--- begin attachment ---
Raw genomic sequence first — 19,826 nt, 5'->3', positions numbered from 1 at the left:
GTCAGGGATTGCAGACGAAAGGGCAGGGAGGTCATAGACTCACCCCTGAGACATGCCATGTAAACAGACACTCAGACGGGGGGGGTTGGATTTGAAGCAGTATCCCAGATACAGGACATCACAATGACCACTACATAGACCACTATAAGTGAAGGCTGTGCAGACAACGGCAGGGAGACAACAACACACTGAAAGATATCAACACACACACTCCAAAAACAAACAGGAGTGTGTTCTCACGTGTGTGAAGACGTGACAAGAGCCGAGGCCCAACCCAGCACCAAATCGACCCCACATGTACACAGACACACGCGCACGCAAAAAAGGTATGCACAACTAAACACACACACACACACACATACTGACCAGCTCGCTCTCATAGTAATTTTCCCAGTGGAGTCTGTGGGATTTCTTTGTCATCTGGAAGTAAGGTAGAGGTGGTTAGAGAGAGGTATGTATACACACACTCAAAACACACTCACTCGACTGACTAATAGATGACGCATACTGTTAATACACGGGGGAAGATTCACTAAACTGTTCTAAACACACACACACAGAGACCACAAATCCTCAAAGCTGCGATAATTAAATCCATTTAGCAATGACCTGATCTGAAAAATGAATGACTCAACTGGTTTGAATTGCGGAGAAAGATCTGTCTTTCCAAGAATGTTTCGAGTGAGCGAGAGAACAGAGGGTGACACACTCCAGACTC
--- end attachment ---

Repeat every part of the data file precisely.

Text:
Raw genomic sequence first — 19,826 nt, 5'->3', positions numbered from 1 at the left:
GTCAGGGATTGCAGACGAAAGGGCAGGGAGGTCATAGACTCACCCCTGAGACATGCCATGTAAACAGACACTCAGACGGGGGGGGTTGGATTTGAAGCAGTATCCCAGATACAGGACATCACAATGACCACTACATAGACCACTATAAGTGAAGGCTGTGCAGACAACGGCAGGGAGACAACAACACACTGAAAGATATCAACACACACACTCCAAAAACAAACAGGAGTGTGTTCTCACGTGTGTGAAGACGTGACAAGAGCCGAGGCCCAACCCAGCACCAAATCGACCCCACATGTACACAGACACACGCGCACGCAAAAAAGGTATGCACAACTAAACACACACACACACACACATACTGACCAGCTCGCTCTCATAGTAATTTTCCCAGTGGAGTCTGTGGGATTTCTTTGTCATCTGGAAGTAAGGTAGAGGTGGTTAGAGAGAGGTATGTATACACACACTCAAAACACACTCACTCGACTGACTAATAGATGACGCATACTGTTAATACACGGGGGAAGATTCACTAAACTGTTCTAAACACACACACACAGAGACCACAAATCCTCAAAGCTGCGATAATTAAATCCATTTAGCAATGACCTGATCTGAAAAATGAATGACTCAACTGGTTTGAATTGCGGAGAAAGATCTGTCTTTCCAAGAATGTTTCGAGTGAGCGAGAGAACAGAGGGTGACACACTCCAGACTC